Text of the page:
With TERN on the brain, we'll take this opportunity to plug CDMA technology. Invented by Qualcomm (frequent visitor to our pick list), it's the new standard of electronic packet delivery. Sprint PCS phones and communication devices, as well as other communication systems under development throughout the world are using this technology to accommodate the bandwidth revolution that will you allow you cheap, battery saving, "always on" unlimited access to information. It blows TDMA (currently used by countless cellular providers, including AT&T) into the weeds. We bring it up because part of good trading is learning which horse to ride. We'll save the details for another day. Let us know if you are interested. Now, back to the Wrap.
Technology gave us some other winners today too. On the semiconductor upgrade, Micron, Applied Materials and Texas Instruments posted solid gains. QWST was up on news in an SEC disclosure that BellSouth (already with a 10% interest) may buy the rest of Qwest, a fiber based national local exchange carrier. Sprint announced it would buy $520 mln. worth of phone equipment from Northern Telecom over 3 years for its continuing wireless rollout. The whole telecom sector generally enjoyed a good day, including PMC Sierra (+6.31 to 60.81), Tellabs (+3 to 60.94), Uniphase (+4 to 152.88), Level3 (+5.53 to 77.53) and Metromedia Fiber Network (+3.56 to 47.50). Vodafone, Motorola, Ericsson, AirTouch, Nokia and Nextel had fractional coattail gains too. Volume is looking pretty good here. We're definitely keeping our eye on this sector for some plays if rotation takes hold of the telecom sector.
Internets fared well today, though volume was notably absent. Perhaps that volume is manifesting itself in Telecoms? Just a thought. Nonetheless, AMZN tacked on $2.44, YHOO hollered up $3.06, NSOL converged for $4.25, and BCST signaled up $3.62. Even AOL eked out $0.62. Low volume plus rising prices equals no sellers. Our expectation is that most of the Internet damage is done unless we get an unexpected surprise from the Fed or other source. Keep your eyes on CMGI, a bellwether representing many different segments of the Internet. They have quietly moved up $12 in the last 3 days in anticipation of earnings, which will be released tomorrow. That gain is net of some selling today, as investors are getting wise to the earnings sell-off, and now begin to bail out of positions earlier. On a side note, the Internet deal of the day belongs to E*Trade and Earthlink, who reached agreement that any ELNK subscriber who signs up with EGRP will get 6 months of free Internet service.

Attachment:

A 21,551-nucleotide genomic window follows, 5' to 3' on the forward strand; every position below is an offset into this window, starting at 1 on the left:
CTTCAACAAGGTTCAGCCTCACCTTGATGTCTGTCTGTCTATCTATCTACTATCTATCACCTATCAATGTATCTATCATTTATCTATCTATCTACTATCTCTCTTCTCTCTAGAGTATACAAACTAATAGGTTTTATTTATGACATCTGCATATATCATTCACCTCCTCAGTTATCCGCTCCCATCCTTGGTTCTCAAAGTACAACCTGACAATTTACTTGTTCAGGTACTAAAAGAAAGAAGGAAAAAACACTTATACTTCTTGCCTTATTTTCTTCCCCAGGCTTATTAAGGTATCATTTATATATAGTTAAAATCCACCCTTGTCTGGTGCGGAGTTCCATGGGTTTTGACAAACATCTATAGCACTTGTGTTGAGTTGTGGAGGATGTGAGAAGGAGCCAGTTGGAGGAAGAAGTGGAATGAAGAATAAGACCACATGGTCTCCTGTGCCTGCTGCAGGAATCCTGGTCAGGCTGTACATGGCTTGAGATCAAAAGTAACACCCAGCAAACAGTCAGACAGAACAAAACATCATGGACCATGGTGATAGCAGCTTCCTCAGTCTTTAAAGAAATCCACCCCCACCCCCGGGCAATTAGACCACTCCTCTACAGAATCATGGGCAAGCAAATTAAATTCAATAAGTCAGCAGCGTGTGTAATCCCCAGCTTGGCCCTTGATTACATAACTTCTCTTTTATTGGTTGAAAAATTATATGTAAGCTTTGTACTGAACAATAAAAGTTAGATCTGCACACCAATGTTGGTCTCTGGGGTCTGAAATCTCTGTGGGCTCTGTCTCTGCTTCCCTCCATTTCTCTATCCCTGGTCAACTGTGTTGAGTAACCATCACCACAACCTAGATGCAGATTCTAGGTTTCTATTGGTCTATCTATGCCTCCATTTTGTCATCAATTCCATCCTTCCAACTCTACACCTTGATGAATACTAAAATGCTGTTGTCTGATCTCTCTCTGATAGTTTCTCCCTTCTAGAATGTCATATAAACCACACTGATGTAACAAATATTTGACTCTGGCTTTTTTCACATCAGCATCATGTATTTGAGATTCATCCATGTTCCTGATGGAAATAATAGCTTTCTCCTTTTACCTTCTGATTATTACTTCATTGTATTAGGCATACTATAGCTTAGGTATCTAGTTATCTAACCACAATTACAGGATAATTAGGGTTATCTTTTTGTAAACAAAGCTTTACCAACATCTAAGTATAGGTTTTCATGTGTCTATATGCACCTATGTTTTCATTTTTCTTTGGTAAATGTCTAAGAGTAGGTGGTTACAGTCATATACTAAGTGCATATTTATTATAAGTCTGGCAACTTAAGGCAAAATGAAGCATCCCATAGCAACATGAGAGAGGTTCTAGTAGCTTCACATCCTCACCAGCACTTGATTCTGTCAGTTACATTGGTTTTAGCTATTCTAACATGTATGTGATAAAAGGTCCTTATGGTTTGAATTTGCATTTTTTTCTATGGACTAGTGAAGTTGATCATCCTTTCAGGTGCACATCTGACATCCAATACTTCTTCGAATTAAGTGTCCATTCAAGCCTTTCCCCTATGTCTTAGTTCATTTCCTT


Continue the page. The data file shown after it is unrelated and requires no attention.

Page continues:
Of course no NASDAQ rise would be complete without the 5 generals. Though they weren't leading today's charge, they comprise 30% +/- of the NASDAQ 100 index. Microsoft rose almost $3 to $82.31. Intel (on semiconductor news) rose $1.44 to $53.13. Dell naturally gained $1.50 with the group to close at $35.50. Cisco switched up $2.06 to $113.75. Last but not least, MCIWorldcom dialed up $1.94 to $90.94. All told, NASDAQ gained 45 points to close up at 2519 on light volume (at least for NASDAQ anyway) of 846 mln. shares. Advancers beat decliners 21 to 18.
Newsworthy honorable mentions go to American Airlines, who was awarded a sell rating; Philip Morris, who gained $1.81 on a Morgan Stanley Dean Witter upgrade to outperform; Lockheed Martin, who wins the samurai award for cutting their earnings estimate by about half for FY99, wherein $5.56 was lopped from their share value; and Allstate Insurance, who agreed to acquire CNA Insurance's auto and homeowner policy business for $1.2 bln.
Enough already! What about the rest of the week? There is a slight uptrend, but it will be tempered by investor skittishness until PPI and CPI show their faces. It may even take until the Fed meets at the end of the month if these 2 indexes are inconclusive. But a rate hike already appears priced in. Imagine how the market will react if there is no rate hike (hey, we can dream can't we?). We are unlikely to see any major moves in either direction without volume, that reflection of investor conviction.
Wait for a clear market entry and use stops to protect gains in this excitable market. As always, sell too soon!